What is an Accredited Investor?
Investors in start-ups and growing small and medium-sized businesses (“SMBs”) are familiar with the definition of “accredited investor.” Regulation D, the primary SEC regulation that creates a safe harbor for exempt securities offerings by private companies, allows greater latitude for issuers that sell their securities to “accredited investors.” As a consequence, many exempt offerings are intentionally limited to only accredited investors.
What is familiar may soon change, however, if the Securities and Exchange Commission (SEC) acts on recommendations of its staff published in a report last week that would change the meaning of “accredited investor.”
Section 413(b)(2)(A) of the Dodd-Frank Wall Street Reform and Consumer Protection Act (the Dodd-Frank Act) directed SEC to review the accredited investor definition. The Dodd-Frank Act specified that this review shall be conducted not earlier than four years after enactment of the Dodd-Frank Act and no less frequently than once every four years thereafter. On December 18, 2015, the SEC issued its first report under the Dodd-Frank Act, examining the definition of “accredited investor” and setting forth some changes recommended by the SEC staff.
The accredited investor definition is “intended to encompass those persons whose financial sophistication and ability to sustain the risk of loss of investment or ability to fend for themselves render the protections of the Securities Act’s registration process unnecessary.”
Regulation D originated as an effort to facilitate capital formation, consistent with the protection of investors, by simplifying and clarifying existing rules and regulations, eliminating unnecessary restrictions those rules and regulations placed on issuers, particularly small businesses, and achieving uniformity between federal and state exemptions. While it is particularly useful for small businesses, issuers of all sizes conduct offerings in reliance on Regulation D, in general, and Rule 506(b) in particular.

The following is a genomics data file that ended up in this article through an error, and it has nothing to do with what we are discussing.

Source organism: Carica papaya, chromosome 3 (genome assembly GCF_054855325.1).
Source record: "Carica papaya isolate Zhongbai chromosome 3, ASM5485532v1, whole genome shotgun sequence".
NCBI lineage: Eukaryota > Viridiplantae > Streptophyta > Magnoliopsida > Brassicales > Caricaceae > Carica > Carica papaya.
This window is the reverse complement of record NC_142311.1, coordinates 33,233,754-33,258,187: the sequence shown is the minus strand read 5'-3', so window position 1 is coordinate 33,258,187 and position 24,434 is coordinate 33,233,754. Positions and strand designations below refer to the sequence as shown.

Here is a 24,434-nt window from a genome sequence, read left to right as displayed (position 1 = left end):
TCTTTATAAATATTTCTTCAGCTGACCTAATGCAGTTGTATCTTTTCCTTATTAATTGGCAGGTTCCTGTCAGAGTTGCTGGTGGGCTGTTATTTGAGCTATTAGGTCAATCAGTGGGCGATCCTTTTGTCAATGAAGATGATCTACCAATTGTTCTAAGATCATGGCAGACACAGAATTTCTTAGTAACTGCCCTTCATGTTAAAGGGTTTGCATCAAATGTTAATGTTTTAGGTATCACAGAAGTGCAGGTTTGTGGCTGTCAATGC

Under the current definition, natural persons are accredited investors if their income exceeds $200,000 in each of the two most recent years (or $300,000 in joint income with a person’s spouse) and they reasonably expect to reach the same income level in the current year. Natural persons are also accredited investors if their net worth exceeds $1 million (individually or jointly with a spouse), excluding the value of their primary residence. Certain enumerated entities with more than $5 million in assets qualify as accredited investors, while others, including regulated entities such as banks and registered investment companies, are not subject to the assets test.
Although regulators and market participants increasingly rely on the accredited investor definition, it has not been comprehensively re-examined since its adoption in 1982. Since that time, general inflationary effects have expanded significantly the pool of persons that qualify as accredited investors. In addition, developments such as increased informational availability, as well as changes in the way investors communicate, have altered the investing landscape. Further, financial product and process innovation over the past three decades have led to more complex financial markets while greatly expanding the set of available investment opportunities. Consequently, the financial criteria identified in 1982 may no longer serve as the most effective proxies for determining when investors do not require the protections that come from registration under the Securities Act.